Supermarket chains told to merge or die as international players reign in Spain

The country’s supermarkets face being overpowered

LAST UPDATED: 4 Dec, 2015 @ 22:33

Mercadona supermarket in Spain
Mercadona supermarket in Spain

SUPERMARKET chains are being told to merge or die.

With Spain’s grocery market heading the way of Britain’s and France’s, the country’s supermarkets may have to team up or face being overpowered.

Even the Big Five — Mercadona, Dia, Carrefour, Auchan and Eroski — are at risk of being undercut by international chains such as Lidl and Aldi.

If Spain develops in the same way as its European neighbours, sector experts believe € 21 billion of potential annual revenue could become available as smaller chains merge or disappear, with bigger chains such as Aldi and Lidl picking up the slack.

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  1. If if remember correctly Carrefour is also an international chain…

    Aldi and Lidl increasing their market share just by having better prices than the competitors. They achieve this by minimizing costs for staff (goods are stored in their carton, no need to unpack etc), all stores are built identical which reduce building cost, no “customer points programs” (the costs of these programs is added on the price anyway). The profit margin is somewhere between 2-5%.

  2. Dan,
    you have to be joking. All their fruit and veg is stored for so long that when you buy it, you better eat it quick before it rots. You may not have noticed but Tesco is toiletting. Lidl and Aldi by contrast have excellent fruit and veg, good deals on fish and sometimes meat. Though the Lidl in Guadix had a local butcher selling in the store.

    You’ve also not mentioned the absolute bargains that can be had in Lidl and sometimes Aldi with clothing and tools. Tesco has never begun to match their prices or quality.

    Personally I’ve always enjoyed shopping at street markets wherever I’ve lived in Europe. Those who can only rouse themselves to shop once a week are lazy. Fruit and veg are best bought for muse the same day or two at the latest.

    The Saturday market in Guadix was brilliant, especially the charcuturie and cheese van. Pepe and his wife only stocked the best produce. How I miss the Ocana 2 year old cheese and the ‘jamon del horno’ the spit roast chickens stuffed with thyme and citron and all the veg stalls. Always got there first thing before the heat kicked in. Supermarkets are good for cheap basics but when I want quality produce I choose to use the specialists.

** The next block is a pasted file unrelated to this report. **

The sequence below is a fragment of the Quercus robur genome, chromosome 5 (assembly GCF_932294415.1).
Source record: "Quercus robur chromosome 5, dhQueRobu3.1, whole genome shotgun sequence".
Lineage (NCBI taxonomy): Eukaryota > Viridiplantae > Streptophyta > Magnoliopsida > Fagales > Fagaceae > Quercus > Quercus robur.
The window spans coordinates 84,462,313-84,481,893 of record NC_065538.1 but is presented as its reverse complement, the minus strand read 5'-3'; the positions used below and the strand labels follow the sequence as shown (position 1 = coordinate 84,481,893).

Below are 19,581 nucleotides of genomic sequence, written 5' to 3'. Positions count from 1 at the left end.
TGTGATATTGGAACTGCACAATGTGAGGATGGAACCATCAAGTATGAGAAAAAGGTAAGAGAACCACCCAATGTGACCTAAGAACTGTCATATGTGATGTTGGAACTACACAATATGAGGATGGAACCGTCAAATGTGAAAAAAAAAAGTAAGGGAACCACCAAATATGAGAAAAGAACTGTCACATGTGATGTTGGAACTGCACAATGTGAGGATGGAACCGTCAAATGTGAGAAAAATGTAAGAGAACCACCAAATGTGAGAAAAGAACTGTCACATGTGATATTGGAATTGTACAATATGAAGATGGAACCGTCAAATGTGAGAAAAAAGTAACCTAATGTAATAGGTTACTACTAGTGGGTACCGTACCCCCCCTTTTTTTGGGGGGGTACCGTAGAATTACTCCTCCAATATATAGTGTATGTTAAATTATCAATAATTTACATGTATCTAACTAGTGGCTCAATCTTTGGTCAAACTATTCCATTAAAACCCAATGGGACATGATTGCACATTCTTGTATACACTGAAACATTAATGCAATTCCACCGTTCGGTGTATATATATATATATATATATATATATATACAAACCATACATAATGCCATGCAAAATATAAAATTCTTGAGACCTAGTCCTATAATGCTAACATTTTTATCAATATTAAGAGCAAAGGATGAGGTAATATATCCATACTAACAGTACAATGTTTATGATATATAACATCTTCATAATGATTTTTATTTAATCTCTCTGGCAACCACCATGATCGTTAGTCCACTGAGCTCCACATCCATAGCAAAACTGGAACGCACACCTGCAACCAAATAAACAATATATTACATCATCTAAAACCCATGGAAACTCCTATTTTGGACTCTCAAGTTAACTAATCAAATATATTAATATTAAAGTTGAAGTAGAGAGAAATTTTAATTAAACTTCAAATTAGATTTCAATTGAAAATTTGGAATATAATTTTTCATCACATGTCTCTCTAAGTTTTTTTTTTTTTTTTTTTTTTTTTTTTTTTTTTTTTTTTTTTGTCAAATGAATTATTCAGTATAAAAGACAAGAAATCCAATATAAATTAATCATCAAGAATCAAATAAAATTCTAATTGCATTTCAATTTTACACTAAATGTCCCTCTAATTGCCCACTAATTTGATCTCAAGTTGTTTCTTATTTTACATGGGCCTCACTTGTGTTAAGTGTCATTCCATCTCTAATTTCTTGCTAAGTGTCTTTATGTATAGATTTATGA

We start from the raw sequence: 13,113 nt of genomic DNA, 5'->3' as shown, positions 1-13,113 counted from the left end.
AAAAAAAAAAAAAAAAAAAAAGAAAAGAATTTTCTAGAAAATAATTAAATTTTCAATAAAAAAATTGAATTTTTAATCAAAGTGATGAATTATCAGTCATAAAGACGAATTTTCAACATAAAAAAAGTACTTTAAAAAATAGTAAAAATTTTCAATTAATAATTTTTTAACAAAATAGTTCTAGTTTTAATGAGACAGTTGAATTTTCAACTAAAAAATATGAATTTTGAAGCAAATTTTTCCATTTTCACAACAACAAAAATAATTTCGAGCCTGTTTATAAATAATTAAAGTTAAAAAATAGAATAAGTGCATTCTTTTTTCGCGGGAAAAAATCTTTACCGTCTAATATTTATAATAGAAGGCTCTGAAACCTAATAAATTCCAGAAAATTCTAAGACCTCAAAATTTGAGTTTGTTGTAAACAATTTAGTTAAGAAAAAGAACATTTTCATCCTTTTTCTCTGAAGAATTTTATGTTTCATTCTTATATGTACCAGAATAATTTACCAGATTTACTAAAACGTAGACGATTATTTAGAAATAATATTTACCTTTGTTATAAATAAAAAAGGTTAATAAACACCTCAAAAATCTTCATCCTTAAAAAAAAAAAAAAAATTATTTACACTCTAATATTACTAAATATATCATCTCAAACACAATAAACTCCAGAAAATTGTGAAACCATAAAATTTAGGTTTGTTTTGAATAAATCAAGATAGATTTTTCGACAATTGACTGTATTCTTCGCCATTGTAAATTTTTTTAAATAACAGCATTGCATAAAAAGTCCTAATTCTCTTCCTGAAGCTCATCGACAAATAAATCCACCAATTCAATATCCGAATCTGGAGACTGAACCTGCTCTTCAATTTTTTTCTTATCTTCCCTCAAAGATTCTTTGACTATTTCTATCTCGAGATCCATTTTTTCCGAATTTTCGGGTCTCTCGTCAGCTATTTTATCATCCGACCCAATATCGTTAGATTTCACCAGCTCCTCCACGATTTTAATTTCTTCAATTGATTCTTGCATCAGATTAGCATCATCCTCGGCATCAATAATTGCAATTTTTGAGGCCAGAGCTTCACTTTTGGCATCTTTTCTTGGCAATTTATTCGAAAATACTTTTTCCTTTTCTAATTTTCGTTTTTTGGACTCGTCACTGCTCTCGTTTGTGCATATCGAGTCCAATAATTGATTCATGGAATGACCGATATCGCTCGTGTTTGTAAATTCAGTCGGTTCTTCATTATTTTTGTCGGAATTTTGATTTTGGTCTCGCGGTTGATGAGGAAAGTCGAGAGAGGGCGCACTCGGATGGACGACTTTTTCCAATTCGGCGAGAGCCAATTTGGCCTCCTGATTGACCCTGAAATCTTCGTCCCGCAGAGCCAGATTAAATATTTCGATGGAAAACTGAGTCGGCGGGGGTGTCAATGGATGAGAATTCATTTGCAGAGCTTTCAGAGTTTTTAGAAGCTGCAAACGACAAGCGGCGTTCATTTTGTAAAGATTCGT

3. If Mercadona does join a larger group, I hope they keep their independence. They pay their staff well and treat them well. That’s a pretty rare thing in Spanish retail – or retail anywhere in the world. Their prices and range is quite good too.

    As for Tesco opening in Spain. I can’t see it happening. Their UK product line wouldn’t do well (Spanish and British tastes are too different) and the market in Spain is too mature, slow growing and competitive to really make it worthwhile tailoring a whole new line of goods to Spanish tastes just to try and grab a small slice of the pie. Their best bet would be partnering with a local group to offer some of their products that would appeal to the Spanish market within their stores as specialties.

  4. T/G,
    totally agree about Mercadona. When we left Spain I made sure I had bought 25K of their No.4 coffee blend in beans, I’m using the last 1/2 K pack right now.

  5. Mercadona – like most Supermarkets in Spain – is good for only a certain amount of products; hence you find yourself doing several shops at Lidl and Mercadona. I would like a supermarket that has quality across the board under one roof!!

    Why managers at Mercadona cannot learn from other supermarkets – such as Tesco – is beyond me. They are always too slow off the mark. I think they have become totally complacent, although they had a major product overhaul about a year and a half ago.